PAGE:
November 29, 2023
Book of Stories
True Sound Recording TS04
Dirk Serries/Benedict Taylor/Friso Van Wyck
Creative Sources CS 780 CD
by Ken Waxman
Pulling the textures from a bowed string instrument, a guitar and percussion in opposite directions are one US-based and one-European trio. However each has defined this instrumental blend in a valuable and absorbing manner. The Book of Stories’ five tales are written by Americans, violinist Jason Kao Hwang, drummer Michael T.A. Thompson and Swedish-born New York-based guitarist Anders Nilsson. Meanwhile the two-part improvisation on Le Sud is actually created by three Northern Europeans. UK violist Benedict Taylor, Belgian guitarist Dirk Serries and Dutch percussionist Friso Van Wyck.
Using an electric violin and FX processing to toughen his note thrusts and playing alongside an electric guitarist, Hwang’s compositions sometimes bring out suggestion of Jazz-Rock and Punk-Jazz, if both those genre hadn’t degenerated into clichés almost as soon as they were born. Mixing fragility with function, the three create an alternate program where melodicism doesn’t hold back mettle. Able to expand string flanges to arena-Rock-like affiliation to connect with drum pounding, on a tune like “The Power of Many in the Soul of One” the guitarist subsequent subtle finger picking contrast with clenched spiccato string squeaks while at the same time join with Hwang’s pressured runs for a kaleidoscopic connection. Thompson’s drum patterns and cymbal crashes generate the perfect swing backing, using ruffs to strength the heartier material, or drawing back to fully showcase Nilsson’s ability to shift among pulsed strums, aggressive string stabs and effects pedal electrified backing. As for Hwang, he’s perfectly in control throughout. Appropriately somber and using a wavering pitch to memorialize departed associates on “Friends Forever”, he turns out formalized Europeanized strokes elsewhere, then surprise with energetic bow thrusts. Often those quick changes happen on a single track, so that group thematic evolution is followed by an interlude of arabesque swirls and stopped tonal squeezes, then a slide back to guitar-fiddle cohesion. Parallel yet broken-chord improvisation from all three is expressed throughout no more so than on “A silent ghost follows”. Slowly working up to a crescendo of knife-edge violin slices and fingertip guitar string pressure, the widening counterpoint reaches a climax then settles into descending stasis backed by refreshed drum patterns and an invigorating cymbal clash finale.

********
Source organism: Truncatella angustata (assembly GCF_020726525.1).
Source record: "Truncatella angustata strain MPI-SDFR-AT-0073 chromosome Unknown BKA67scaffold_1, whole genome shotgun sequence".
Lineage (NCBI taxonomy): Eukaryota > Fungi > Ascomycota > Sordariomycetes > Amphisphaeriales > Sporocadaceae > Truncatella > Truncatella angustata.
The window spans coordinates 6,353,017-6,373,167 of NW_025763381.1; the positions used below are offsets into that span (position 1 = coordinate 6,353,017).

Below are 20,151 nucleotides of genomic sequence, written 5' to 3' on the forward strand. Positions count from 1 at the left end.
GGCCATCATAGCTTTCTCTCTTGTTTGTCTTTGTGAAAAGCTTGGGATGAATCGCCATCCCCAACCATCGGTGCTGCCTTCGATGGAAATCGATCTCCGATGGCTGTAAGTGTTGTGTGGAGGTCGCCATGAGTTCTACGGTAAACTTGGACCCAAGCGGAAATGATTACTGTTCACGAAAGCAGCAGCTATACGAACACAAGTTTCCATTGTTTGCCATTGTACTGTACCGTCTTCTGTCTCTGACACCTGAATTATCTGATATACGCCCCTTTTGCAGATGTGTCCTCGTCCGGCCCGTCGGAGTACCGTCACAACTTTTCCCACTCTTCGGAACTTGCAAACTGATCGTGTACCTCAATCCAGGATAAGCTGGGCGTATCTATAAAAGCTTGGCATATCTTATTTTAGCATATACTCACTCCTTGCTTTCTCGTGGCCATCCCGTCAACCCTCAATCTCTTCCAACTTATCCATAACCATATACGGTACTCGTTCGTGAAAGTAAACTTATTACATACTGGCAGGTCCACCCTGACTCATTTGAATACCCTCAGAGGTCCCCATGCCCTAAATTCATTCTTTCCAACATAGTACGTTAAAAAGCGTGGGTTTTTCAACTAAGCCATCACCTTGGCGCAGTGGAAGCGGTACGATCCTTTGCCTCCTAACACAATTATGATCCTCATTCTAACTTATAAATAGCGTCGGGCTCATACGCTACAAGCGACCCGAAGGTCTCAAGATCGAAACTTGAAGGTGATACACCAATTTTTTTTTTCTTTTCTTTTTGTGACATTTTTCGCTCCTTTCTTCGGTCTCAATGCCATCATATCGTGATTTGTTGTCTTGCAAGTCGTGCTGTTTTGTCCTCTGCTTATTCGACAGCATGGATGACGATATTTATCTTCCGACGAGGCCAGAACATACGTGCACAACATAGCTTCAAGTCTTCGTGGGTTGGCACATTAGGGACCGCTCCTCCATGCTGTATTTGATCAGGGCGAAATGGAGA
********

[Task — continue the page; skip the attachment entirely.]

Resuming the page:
If Critical Response reflects in part the superior legacy of Jazz-Rock and Punk-Jazz then the Le Sud trio works from the concept of lower-case free music, which has been a common European currency since the mid-1970s. Despite Brexit, violist Taylor asserts himself during this continental concert by sawing, sweeping and stretching distinctive patterns from his strings. During the two over half-hour each improvisations however there’s no lead instrument. Positioned power strokes, steel string plinks and diverted chords from Serries plus Van Wyck hollow pops, metal cascades and sliding rubs are as much part of the organic evolution as Taylor’s jumps and stops. The violinist and guitarist have played together frequently, while the Rotterdam-based drummer plays with multiple local ensembles. Including frequent understated or nearly soundless interludes, his percussion asides include the vibrations of unattached cymbals, xylophone like patterning and chain rattling. These textures and other idiophone asides plus string clunks and clanks are often used to mark sound transitions, at which point high-pitched fiddle shrieks accelerate the expositions with tempos similarly torqued. By the middle of “Part Two” straight-ahead sequences give way to dissected tones divided among drum top wipes, spiccato viola stopped strings and banjo-like clanging from Serries. A hearty gong-like reverberation from Van Wyck cuts through guitar strokes and viola strains to signal the concluding motif. Diminishing arco fiddle rubs, drum rumbles and percussive taps on guitar wood diffuse textures into a silence as contained as the piece’s first timbres were squeaky and intermittent. Two similarly constituted trios, two ways of handling interaction, and each legitimate and engrossing.